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Star Wars Episode VIII: The Last Jedi

Year: 2017
Directed by: Rian Johnson
Starring: Mark Hamill, Daisy Ridley, Adam Driver, Carrie Fisher, John Boyega, Oscar Isaac, Gwendoline Christie, Domhnall Gleeson, Andy Serkis, Laura Dern, Benicio Del Toro.

WRITTEN BY CHRIS GELDERD

This 2017 American sci-fi fantasy is written and directed by Rian Johnson and is the sequel to 2015s ‘The Force Awakens’, the second of the New Trilogy and ninth in the overall Star Wars saga.

Following the destruction of Starkiller Base at the hands of the Resistance led by General Leia Organa (Carrie Fisher), the brave heroes find themselves mercilessly hunted by the First Order under the command of General Hux (Domhnall Gleeson) and Supreme Leader Snoke (Andy Serkis).

As the Resistance attempts to survive the First Order, young Jedi in training Rey (Daisy Ridley) seeks the help of Jedi Master Luke Skywalker (Mark Hamill) to join the fight and defeat Snoke and his powerful apprentice, Kylo Ren (Adam Driver).

Emotions will be pushed to breaking point as Rey discovers shocking truths about key fighters in the Resistance and First Order, and Luke Skywalker himself, which will force everyone to question just where their destiny lies within the galaxy and which side of the fight they are truly on…

I’m going to say it from the off here – I walked out of the midnight showing of ‘The Force Awakens’ and ‘The Last Jedi’ a little disappointed. Not for J.J. Abrams’ thrill ride, but for the new episode from writer/director Rian Johnson. ‘The Last Jedi’ is a blend of all that works from the prequels and original trilogy, but sadly lots that doesn’t. The result is a film that delivers on the most part, but stumbles along the way and gives, I think, little payoff for a film that should offer more resolutions than headaches.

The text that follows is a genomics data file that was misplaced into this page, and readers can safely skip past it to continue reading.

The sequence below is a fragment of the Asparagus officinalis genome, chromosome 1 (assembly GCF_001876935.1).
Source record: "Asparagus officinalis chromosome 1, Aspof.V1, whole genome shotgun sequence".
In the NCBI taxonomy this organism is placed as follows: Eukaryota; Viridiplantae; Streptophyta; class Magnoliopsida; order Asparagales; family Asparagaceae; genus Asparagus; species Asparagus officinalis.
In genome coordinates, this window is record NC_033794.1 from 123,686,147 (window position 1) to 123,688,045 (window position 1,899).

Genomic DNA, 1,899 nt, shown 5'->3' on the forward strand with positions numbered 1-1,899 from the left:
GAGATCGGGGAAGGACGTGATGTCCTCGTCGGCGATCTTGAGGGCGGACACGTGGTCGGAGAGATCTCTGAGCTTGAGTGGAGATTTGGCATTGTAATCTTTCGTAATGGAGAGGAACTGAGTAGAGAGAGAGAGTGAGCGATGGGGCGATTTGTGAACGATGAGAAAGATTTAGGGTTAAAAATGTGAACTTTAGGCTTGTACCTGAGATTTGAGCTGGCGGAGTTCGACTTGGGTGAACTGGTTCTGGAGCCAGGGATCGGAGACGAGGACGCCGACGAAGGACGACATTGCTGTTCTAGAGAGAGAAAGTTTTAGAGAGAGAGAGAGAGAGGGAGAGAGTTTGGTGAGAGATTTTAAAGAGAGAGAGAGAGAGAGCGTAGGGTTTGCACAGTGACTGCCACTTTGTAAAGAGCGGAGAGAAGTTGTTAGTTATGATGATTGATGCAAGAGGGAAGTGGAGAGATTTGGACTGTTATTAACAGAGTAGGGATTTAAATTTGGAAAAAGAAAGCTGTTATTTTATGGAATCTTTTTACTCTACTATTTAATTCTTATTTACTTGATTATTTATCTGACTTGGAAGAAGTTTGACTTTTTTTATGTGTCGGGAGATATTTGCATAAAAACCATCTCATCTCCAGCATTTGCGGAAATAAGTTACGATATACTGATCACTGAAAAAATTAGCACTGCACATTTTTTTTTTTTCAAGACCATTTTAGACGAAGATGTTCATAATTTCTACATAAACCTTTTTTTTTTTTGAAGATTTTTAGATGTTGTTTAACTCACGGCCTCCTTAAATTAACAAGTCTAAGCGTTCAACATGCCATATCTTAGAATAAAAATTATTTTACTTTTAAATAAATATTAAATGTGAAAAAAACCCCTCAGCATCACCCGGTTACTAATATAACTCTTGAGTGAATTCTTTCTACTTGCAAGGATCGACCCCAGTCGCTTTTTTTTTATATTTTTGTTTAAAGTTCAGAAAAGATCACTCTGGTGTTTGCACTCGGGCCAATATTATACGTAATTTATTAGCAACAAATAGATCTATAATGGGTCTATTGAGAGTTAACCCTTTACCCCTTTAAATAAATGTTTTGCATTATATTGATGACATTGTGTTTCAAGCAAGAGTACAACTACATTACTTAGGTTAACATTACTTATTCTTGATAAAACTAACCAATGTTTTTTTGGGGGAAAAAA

Maybe I will feel different on the second viewing with a clearer head? Or maybe that’s me as an avid Star Wars fan desperate to find more in this blockbuster than I originally found.

We are catapulted into the fall-out from ‘The Force Awakens’ in a typical Star-Warsy narrative that is tried and tested; a number of stories running parallel that converge at the end. The late Carrie Fisher has far more to do this time around leading the Resistance again as General Leia Organa. Oscar Isaac is back as passionate pilot Poe along with John Boyega as Finn and newcomer Kelly Marie Tran as Rose, a maintenance worker for the Resistance. It is this group, along with Laura Dern as the ‘is she good / is she bad?’ Admiral Holdo, that are the ones scrabbling around trying to simultaneously fight against and flee from the First Order.

On the other hand, we have Daisy Ridley’s Rey and Mark Hamill’s Luke Skywalker seeking to understand each other, the Force and the state of the galaxy at war. On the OTHER other hand, Adam Driver’s Kylo Ren and Domhnall Gleeson’s General Hux ham it up for all it’s worth as the brash, short-fused, volatile but merciless First Order agents.

As you can see, it’s a busy narrative with lots of new and old characters, new planets, species and technology. And as you suspect, there is a lot of waste and a lot of back and forth that messes up the flow. The Resistance has a lazy plot that revolves around breaking a secret code on-board the biggest Star Destroyer in the First Order fleet to allow their ships to flee. So much time is spent on this task that is made out to be much easier to do than it really should be, giving Boyega, Tran and co. reasons to forge relationships and run around on the very prequel-esque digital world of Cantonica and Canto Bight. It detracts from the main flow of the story and is very digital, compared to the practical worlds of Takodana and Jakku from ‘The Force Awakens.’